Why are British house prices still so high, even in the wake of the worst financial crisis for generations? Housing bulls would have you believe it’s down to a shortage of property. After all, if there’s a physical shortage of houses, and a growing population, then prices are bound to stay high unless a huge number of new houses are built fast. Given our planning laws and generally conservative attitude towards development, that seems unlikely. So it’s a great sales pitch for property.
The trouble is, it’s not true. One of the most interesting titbits from the 2011 census was highlighted this week by Andrew Lilico on the ConservativeHome blog. As Lilico notes, between 1981 and the 1991 census, the number of surplus ‘dwellings’ (properties) compared to households (one person or group of people living together) dwindled as fewer houses were built. Further estimates in the late 1990s suggested the situation had worsened.
In fact there seemed to be a significant shortage of ‘dwellings’ in London and the southeast – in other words, two or more ‘household’ units were cramming into one dwelling. Around the same time, the property bubble kicked off. “Thus was born the notion that there was a ‘housing shortage’.”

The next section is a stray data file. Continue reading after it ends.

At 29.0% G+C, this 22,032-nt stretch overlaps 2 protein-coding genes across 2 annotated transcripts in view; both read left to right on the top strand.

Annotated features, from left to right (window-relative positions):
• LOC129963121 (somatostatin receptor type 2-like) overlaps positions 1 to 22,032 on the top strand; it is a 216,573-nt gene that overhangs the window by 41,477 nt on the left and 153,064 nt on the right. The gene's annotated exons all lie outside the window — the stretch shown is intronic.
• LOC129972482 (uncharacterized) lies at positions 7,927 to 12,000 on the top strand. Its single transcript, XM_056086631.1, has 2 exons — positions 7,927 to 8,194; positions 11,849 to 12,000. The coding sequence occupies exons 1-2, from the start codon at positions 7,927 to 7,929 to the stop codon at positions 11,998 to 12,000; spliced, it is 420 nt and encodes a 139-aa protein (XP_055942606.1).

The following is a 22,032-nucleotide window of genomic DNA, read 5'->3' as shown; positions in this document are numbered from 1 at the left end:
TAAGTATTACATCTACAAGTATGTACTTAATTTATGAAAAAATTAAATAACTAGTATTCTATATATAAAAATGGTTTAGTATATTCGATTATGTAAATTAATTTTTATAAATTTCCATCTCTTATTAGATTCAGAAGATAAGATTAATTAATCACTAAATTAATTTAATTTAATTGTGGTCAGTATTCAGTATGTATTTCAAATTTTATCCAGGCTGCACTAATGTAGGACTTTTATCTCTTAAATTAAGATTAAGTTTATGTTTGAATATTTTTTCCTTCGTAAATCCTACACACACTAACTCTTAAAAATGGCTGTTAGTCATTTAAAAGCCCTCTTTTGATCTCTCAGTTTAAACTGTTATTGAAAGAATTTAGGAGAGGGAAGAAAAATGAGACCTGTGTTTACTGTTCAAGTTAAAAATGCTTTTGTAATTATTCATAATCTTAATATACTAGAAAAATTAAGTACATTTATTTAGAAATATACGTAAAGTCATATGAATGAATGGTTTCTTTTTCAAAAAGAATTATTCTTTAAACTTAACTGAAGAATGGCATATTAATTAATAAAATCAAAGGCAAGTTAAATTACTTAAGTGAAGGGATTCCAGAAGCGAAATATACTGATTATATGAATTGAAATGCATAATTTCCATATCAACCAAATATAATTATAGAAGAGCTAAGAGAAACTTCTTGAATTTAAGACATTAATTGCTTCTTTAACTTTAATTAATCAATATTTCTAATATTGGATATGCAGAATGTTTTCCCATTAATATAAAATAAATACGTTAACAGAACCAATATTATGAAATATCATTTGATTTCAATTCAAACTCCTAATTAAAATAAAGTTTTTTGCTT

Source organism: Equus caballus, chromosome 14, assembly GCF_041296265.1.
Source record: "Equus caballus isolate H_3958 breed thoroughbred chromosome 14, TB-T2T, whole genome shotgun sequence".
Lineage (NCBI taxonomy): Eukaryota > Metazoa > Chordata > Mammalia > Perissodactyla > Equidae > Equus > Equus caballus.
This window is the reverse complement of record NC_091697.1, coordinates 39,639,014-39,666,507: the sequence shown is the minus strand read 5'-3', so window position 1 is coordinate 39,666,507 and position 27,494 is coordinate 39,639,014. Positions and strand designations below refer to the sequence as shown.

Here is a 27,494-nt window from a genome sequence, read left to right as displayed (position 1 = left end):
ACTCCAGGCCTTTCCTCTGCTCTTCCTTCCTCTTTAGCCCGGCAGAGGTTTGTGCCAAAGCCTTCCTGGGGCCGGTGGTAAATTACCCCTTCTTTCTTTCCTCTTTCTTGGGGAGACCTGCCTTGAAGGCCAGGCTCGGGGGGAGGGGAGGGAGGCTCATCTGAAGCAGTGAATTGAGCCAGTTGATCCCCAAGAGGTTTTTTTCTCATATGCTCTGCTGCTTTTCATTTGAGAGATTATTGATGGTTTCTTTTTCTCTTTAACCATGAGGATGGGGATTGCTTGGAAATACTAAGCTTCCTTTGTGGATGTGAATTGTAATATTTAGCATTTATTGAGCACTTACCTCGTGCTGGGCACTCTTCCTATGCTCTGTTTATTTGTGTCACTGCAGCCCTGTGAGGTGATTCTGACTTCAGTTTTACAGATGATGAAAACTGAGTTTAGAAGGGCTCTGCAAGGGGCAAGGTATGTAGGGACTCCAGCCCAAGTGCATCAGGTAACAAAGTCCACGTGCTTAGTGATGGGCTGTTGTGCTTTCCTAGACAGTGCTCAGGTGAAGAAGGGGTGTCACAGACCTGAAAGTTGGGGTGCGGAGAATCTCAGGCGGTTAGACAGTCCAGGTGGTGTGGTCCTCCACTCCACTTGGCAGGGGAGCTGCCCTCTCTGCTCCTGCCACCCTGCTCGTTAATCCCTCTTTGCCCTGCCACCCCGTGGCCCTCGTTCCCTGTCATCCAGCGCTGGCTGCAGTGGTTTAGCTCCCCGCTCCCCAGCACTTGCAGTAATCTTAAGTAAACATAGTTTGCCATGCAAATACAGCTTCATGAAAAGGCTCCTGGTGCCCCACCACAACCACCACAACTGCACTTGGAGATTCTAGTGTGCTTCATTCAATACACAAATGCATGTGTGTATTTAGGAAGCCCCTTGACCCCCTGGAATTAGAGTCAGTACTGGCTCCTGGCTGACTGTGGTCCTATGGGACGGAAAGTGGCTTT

Yet the 2001 census – “the most accurate ever conducted at that point” – revealed there were plenty of extra houses. In many regions the surplus was back to 1981 levels. The number-crunchers in the 1990s had simply over-estimated the size of the population, due to flawed assumptions about immigration to and from EU countries, and the shunting of asylum seekers around Britain (which led to double counting), among other things. The 2011 figures just confirmed this. In almost every area (including London) there was an even bigger surplus of property than in 2001.
You can argue that children are staying with parents for longer, so household formation has fallen. But, as we’ve said for years, the real problem with the housing market is not a lack of property. It’s low interest rates. Low rates mean few forced sellers, so sellers can afford to hold out for whatever price they think they need in order to trade up or downsize in comfort. But weak banks (which is why rates are low in the first place) mean only a few buyers have the necessary means to secure a mortgage.
So the pool of both willing sellers and able buyers has shrunk, which is why transactions have halved since the financial crisis. In turn, those who can’t afford to buy, but want their own house, end up renting instead – which is why just 64% of households owned their own house in 2011, compared to 68% in 2001.
There’s nothing wrong with that, though for tenancy to become a genuine long-term option in Britain, the problem of security of tenure must be addressed. But if you’d rather we stuck with the whole ‘property-owning democracy’ dream, the solution isn’t more houses – it’s higher interest rates.